AS continuing wet weather promotes vegetation growth, it's time to get properties fire-ready and practice fire plans with your families.
Emergency services are warning a wet spring meant more growth and greater fuel loads toward the end of summer.
Restrictions for Glenelg Shire commence December 7 and end May 5, and on December 14 Corangamite and Colac-Otway Shires are on restrictions.
Southern Grampians Central and North, and Northern Grampians' restrictions started November 30 and will be lifted May 5.
The Fire Danger Period is when CFA restricts the use of fire in the community to help prevent fires from starting.
CFA declares the Fire Danger Period for each municipality at different times in the lead up to the fire season. It depends on the amount of rain, grassland curing rate and other local conditions.
The Fire Danger Period may be declared as early as October in some municipalities, and typically remains in place until the fire danger lessens, which could be as late as May.
The Fire Danger Period is not the same thing as a Total Fire Ban.
A Warrnambool City Council spokesman said fire season preparation is now something that we all need to commit to.
"It is rare for an Australian summer to pass without the presence of bushfire on some part of our land mass," he said.
"At a practical, household level, there are simple steps people can take to help reduce the risk of fire."
- Clearing leaves and branches from gutters and around the garden.
- Removing undergrowth or unwanted rubbish around your property.
- Remove dead or damaged branches from trees and bushes.
- We encourage people to visit the CFA website for more tips and hints.
"Council is committed to playing its role in fire prevention.
"Part of our work includes mowing, tree maintenance, weed spraying and grading where required.
"The bulk of council's fire prevention work is carried out when grasses begin to dry out - if done any earlier the grasses will regrow and the risk of fire returns."
Moyne Shire Council is encouraging residents and property owners to prepare for fire and help limit its potential damage, ahead of the expected warmer weather.
Chief executive officer, Bill Millard said that good preparation can go a long way towards reducing the damage that a fire may cause and its impact on the community.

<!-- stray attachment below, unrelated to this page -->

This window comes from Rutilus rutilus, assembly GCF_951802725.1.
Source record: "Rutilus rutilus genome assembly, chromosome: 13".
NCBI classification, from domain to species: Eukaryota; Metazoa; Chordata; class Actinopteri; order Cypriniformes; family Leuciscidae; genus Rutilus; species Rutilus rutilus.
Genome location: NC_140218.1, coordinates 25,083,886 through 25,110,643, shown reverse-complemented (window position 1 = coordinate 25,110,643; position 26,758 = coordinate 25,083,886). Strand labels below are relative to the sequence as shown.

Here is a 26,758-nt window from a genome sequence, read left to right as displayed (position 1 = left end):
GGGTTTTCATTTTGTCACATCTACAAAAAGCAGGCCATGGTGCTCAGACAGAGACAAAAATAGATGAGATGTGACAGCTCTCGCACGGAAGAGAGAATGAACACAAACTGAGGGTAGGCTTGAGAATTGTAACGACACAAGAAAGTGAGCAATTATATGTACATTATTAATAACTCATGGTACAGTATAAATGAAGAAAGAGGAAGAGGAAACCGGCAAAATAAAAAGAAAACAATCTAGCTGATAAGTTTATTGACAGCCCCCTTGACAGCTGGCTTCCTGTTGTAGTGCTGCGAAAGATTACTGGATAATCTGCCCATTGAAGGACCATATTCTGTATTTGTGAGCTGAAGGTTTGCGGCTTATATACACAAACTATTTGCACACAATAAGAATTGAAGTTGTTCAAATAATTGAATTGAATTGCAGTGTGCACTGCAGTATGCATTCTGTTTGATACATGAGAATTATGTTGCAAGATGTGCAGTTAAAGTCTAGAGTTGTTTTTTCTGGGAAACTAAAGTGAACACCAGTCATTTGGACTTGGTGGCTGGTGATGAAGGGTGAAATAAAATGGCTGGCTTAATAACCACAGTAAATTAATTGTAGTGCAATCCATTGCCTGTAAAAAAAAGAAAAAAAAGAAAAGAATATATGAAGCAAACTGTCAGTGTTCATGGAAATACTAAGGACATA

"Whilst our dedicated CFA volunteers and Emergency Services provide outstanding assistance, every member of the community has a role to play in fire prevention and preparation," said Mr Millard.
"There are a few key tasks you can do to help reduce the risk of fire damage including keeping your grass short, moving wood piles away from the house, correctly storing flammables, getting rid of dry grass, twigs and bark and clearing out roof gutters.
"Council strongly supports fire planning and preparation, ensuring that residents and property owners have a clear understanding of the measures to be undertaken in preparing their home and properties for fire season."
Are you planning to use fire this summer? Do you know if you need a permit?— cfa_updates (@CFA_Updates) November 30, 2020
Victorians can now apply for permits online using the new Fire Permits Victoria website. Before using fire this summer check, apply, notify at https://t.co/0VXuS5eekopic.twitter.com/neJQhXeoCl
Corangamite Shire municipal emergency management officer Sharna Whitehand encouraged residents to clear around their properties before summer arrives.
"You may need to cut vegetation more than once," she said. "Getting on top of it early will make it easier to manage later on when conditions are more demanding."
"It's a good time to start preparing now instead of leaving it until the last minute.
"Tidying up around your yard, especially in gutters and around your house, can help safeguard your family and neighbours against bushfires."
Any flammable material, such as grass more than 10 centimetres long, will need to be cut. Fallen branches, dead vegetation and items such as newspapers may need to be removed. If you have one, clear your firebreak, and move firewood away from your home.
Council fire prevention officers have been inspecting properties around the shire to identify any dangerous fuel levels that need to be cleaned up.
Fire prevention notices have been issued to property owners if the officer found anything on their land that would be a danger to life or property in a fire.
Ms Whitehand said anyone who received a notice would have three or four weeks to clean up before the CFA declares the Fire Danger Period.
"We've issued 100 fewer notices than last year. High numbers of landowners have been doing the right thing. There's been a really good response."
If residents have been issued with a fire prevention notice, the owner of the land must comply by the due date or face a $1660 fine, as set by the state government.
To help residents get ready for fire season, Corangamite Council is offering free domestic greenwaste disposal to Shire residents at the Naroghid Landfill and all transfer stations until Sunday December 13. Kerbside greenwaste collections have also been doubled, with weekly pickups until Saturday January 2 to offset the public holiday.
For more information on how to prepare for the bushfire season, visit www.cfa.vic.gov.au/plan-prepare
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